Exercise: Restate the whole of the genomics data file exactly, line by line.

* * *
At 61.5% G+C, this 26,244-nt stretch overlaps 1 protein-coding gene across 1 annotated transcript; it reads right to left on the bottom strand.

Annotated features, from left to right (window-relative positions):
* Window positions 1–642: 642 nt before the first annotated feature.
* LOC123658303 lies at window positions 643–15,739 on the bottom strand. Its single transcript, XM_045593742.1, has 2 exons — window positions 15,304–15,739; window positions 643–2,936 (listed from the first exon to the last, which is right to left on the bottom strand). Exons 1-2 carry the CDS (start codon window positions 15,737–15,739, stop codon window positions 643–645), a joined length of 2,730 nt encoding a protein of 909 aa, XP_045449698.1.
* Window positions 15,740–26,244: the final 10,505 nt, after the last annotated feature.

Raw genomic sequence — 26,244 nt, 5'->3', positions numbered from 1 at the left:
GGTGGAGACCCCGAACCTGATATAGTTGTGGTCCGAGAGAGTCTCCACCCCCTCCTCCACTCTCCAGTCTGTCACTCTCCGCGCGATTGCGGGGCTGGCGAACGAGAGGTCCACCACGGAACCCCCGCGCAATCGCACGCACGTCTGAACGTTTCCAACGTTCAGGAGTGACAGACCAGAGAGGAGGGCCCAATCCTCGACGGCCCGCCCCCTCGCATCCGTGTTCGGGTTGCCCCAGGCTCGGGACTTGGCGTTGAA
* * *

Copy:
At 61.5% G+C, this 26,244-nt stretch overlaps 1 protein-coding gene across 1 annotated transcript; it reads right to left on the bottom strand.

Annotated features, from left to right (window-relative positions):
* Window positions 1–642: 642 nt before the first annotated feature.
* LOC123658303 lies at window positions 643–15,739 on the bottom strand. Its single transcript, XM_045593742.1, has 2 exons — window positions 15,304–15,739; window positions 643–2,936 (listed from the first exon to the last, which is right to left on the bottom strand). Exons 1-2 carry the CDS (start codon window positions 15,737–15,739, stop codon window positions 643–645), a joined length of 2,730 nt encoding a protein of 909 aa, XP_045449698.1.
* Window positions 15,740–26,244: the final 10,505 nt, after the last annotated feature.

Raw genomic sequence — 26,244 nt, 5'->3', positions numbered from 1 at the left:
GGTGGAGACCCCGAACCTGATATAGTTGTGGTCCGAGAGAGTCTCCACCCCCTCCTCCACTCTCCAGTCTGTCACTCTCCGCGCGATTGCGGGGCTGGCGAACGAGAGGTCCACCACGGAACCCCCGCGCAATCGCACGCACGTCTGAACGTTTCCAACGTTCAGGAGTGACAGACCAGAGAGGAGGGCCCAATCCTCGACGGCCCGCCCCCTCGCATCCGTGTTCGGGTTGCCCCAGGCTCGGGACTTGGCGTTGAA